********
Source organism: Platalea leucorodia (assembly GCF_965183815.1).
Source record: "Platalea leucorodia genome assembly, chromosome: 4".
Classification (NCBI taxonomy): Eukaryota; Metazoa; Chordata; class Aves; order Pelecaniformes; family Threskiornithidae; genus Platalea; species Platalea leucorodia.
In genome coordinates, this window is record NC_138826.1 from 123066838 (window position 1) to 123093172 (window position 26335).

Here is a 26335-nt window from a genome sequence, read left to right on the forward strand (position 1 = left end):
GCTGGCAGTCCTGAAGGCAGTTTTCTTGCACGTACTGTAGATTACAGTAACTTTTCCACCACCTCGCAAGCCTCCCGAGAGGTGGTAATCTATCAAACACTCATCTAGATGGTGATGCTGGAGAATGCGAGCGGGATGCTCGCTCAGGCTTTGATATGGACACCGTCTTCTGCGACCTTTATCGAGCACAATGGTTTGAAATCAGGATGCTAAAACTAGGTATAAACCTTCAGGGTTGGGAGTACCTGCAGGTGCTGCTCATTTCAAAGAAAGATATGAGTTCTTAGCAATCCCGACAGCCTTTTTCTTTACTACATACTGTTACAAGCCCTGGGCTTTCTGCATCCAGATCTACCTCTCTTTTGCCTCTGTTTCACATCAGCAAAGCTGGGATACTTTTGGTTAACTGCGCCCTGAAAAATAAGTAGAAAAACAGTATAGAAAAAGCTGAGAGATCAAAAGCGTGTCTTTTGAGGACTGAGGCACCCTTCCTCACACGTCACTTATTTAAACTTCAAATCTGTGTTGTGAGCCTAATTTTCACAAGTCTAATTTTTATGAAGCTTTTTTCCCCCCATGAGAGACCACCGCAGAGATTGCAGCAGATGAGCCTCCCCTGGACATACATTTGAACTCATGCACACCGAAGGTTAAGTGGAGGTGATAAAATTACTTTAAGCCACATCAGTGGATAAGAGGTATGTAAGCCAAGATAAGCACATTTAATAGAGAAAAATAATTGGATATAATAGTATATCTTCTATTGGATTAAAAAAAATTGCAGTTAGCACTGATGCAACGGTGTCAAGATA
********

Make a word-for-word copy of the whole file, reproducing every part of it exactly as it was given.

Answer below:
Source organism: Platalea leucorodia (assembly GCF_965183815.1).
Source record: "Platalea leucorodia genome assembly, chromosome: 4".
Classification (NCBI taxonomy): Eukaryota; Metazoa; Chordata; class Aves; order Pelecaniformes; family Threskiornithidae; genus Platalea; species Platalea leucorodia.
In genome coordinates, this window is record NC_138826.1 from 123066838 (window position 1) to 123093172 (window position 26335).

Here is a 26335-nt window from a genome sequence, read left to right on the forward strand (position 1 = left end):
GCTGGCAGTCCTGAAGGCAGTTTTCTTGCACGTACTGTAGATTACAGTAACTTTTCCACCACCTCGCAAGCCTCCCGAGAGGTGGTAATCTATCAAACACTCATCTAGATGGTGATGCTGGAGAATGCGAGCGGGATGCTCGCTCAGGCTTTGATATGGACACCGTCTTCTGCGACCTTTATCGAGCACAATGGTTTGAAATCAGGATGCTAAAACTAGGTATAAACCTTCAGGGTTGGGAGTACCTGCAGGTGCTGCTCATTTCAAAGAAAGATATGAGTTCTTAGCAATCCCGACAGCCTTTTTCTTTACTACATACTGTTACAAGCCCTGGGCTTTCTGCATCCAGATCTACCTCTCTTTTGCCTCTGTTTCACATCAGCAAAGCTGGGATACTTTTGGTTAACTGCGCCCTGAAAAATAAGTAGAAAAACAGTATAGAAAAAGCTGAGAGATCAAAAGCGTGTCTTTTGAGGACTGAGGCACCCTTCCTCACACGTCACTTATTTAAACTTCAAATCTGTGTTGTGAGCCTAATTTTCACAAGTCTAATTTTTATGAAGCTTTTTTCCCCCCATGAGAGACCACCGCAGAGATTGCAGCAGATGAGCCTCCCCTGGACATACATTTGAACTCATGCACACCGAAGGTTAAGTGGAGGTGATAAAATTACTTTAAGCCACATCAGTGGATAAGAGGTATGTAAGCCAAGATAAGCACATTTAATAGAGAAAAATAATTGGATATAATAGTATATCTTCTATTGGATTAAAAAAAATTGCAGTTAGCACTGATGCAACGGTGTCAAGATA